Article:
First-line treatment failure

The patient should be referred to a specialist centre with a designated PBC MDT; in this case they were referred to the virtual pharmacy-led PBC MDT at a tertiary referral centre for consideration. A standardised referral form was emailed to the hepatology pharmacist who presented the case to the PBC MDT, which consists of two hepatologists and two hepatology pharmacists. It was decided that the patient was a suitable candidate for OCA as she did not respond to first-line treatment and had no history of hepatic decompensation, biliary obstruction or signs of portal hypertension (e.g. ascites, oesophageal varices, persistent thrombocytopenia). The patient was counselled regarding the introduction of OCA and was consented for homecare by the hepatology pharmacist. The patient was started on a dose of 5mg once daily, to be continued alongside UDCA at the same dose of 15mg/kg/day. The patient was counselled to look out for any signs of worsening liver function, such as jaundice or ascites, and were informed that they may experience worsening of their pruritus. They were advised to contact the hepatology pharmacist should this happen.


The patient was advised to reduce OCA to 5mg three times a week, and a plan for managing their pruritus was communicated to their hepatologist. In line with British Society of Gastroenterology recommendations, the patient was started on rifampicin 150mg twice daily, to be taken at least one hour before colestyramine, and menthol 1% in aqueous cream to be applied as required​[2,8]​. The patient was advised to store the cream in the fridge to enhance the cooling effect. The benefits of non-pharmacological options, such as the avoidance of tight-fitting clothes and hot showers, were also reiterated. The patient was informed to increase their OCA dose to 5mg once daily when their pruritus was under control.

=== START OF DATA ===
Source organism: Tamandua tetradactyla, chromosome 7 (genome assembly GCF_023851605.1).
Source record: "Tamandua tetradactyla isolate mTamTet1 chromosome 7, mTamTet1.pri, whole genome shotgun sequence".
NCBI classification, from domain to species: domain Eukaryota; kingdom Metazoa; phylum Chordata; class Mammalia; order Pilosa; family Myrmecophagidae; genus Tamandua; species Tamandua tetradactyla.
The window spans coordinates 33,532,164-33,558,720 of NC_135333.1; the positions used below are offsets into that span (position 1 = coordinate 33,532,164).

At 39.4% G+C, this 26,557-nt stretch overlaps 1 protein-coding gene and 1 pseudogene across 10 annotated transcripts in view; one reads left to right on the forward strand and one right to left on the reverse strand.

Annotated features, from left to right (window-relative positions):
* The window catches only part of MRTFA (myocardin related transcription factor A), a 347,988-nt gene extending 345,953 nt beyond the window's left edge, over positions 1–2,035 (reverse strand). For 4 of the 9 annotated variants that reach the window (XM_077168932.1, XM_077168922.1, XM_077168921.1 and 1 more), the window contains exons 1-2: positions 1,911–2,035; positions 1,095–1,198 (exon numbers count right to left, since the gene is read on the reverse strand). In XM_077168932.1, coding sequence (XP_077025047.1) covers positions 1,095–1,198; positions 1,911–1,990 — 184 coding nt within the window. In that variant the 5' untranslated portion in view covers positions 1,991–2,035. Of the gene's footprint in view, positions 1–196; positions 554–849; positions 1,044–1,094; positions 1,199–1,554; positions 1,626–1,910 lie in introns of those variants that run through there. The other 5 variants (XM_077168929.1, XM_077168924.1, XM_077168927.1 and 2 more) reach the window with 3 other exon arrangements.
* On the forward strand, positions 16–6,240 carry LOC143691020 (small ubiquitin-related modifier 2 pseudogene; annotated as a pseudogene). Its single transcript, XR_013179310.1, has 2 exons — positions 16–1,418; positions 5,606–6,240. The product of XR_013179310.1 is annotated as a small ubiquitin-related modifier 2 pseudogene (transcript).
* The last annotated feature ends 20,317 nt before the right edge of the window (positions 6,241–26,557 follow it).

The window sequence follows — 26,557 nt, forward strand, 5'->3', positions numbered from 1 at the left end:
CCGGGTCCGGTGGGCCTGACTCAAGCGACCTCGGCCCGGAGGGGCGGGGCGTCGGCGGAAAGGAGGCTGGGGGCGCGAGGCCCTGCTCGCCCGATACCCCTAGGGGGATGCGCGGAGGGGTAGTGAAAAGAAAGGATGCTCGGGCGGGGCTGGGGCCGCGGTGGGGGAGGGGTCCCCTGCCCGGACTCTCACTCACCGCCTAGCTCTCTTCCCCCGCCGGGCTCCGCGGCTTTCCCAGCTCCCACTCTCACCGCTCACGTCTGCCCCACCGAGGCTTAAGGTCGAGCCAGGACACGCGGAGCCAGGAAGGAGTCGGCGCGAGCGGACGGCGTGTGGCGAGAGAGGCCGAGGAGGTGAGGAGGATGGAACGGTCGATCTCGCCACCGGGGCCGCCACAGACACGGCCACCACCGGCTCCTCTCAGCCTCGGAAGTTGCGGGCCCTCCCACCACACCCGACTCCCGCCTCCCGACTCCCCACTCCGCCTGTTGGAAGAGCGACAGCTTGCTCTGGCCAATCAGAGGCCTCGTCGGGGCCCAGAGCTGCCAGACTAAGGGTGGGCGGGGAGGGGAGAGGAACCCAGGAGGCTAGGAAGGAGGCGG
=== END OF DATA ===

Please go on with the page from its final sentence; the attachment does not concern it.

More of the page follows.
The patient was contacted by the hepatology pharmacist one month later to assess tolerability and efficacy of rifampicin, and the patient reported her pruritus was much improved. She had therefore increased her dose of OCA to 5mg once daily and reported tolerating this dose well with the additional antipruritic agents.

At six months, repeat bloods were requested from the spoke site that showed an ALP of 313units/L. The patient was telephoned to assess tolerability – they reported no worsening of pruritus and were happy to increase to 10mg once daily as per licensing​[10]​. At 12 months, ALP had fallen to 197units/L, less than 1.67xULN. Bilirubin remained normal.

Long-term management

The patient continues on OCA 10mg daily and will have bloods checked every six months to ensure a response to treatment is sustained. They continue taking rifampicin, colestyramine and menthol 1% in aqueous cream, which appears to be managing their pruritus well. It was expected that a higher dose of OCA would result in worsening pruritus in this patient, however, the earlier optimisation of anti-pruritic agents appears to have alleviated this risk.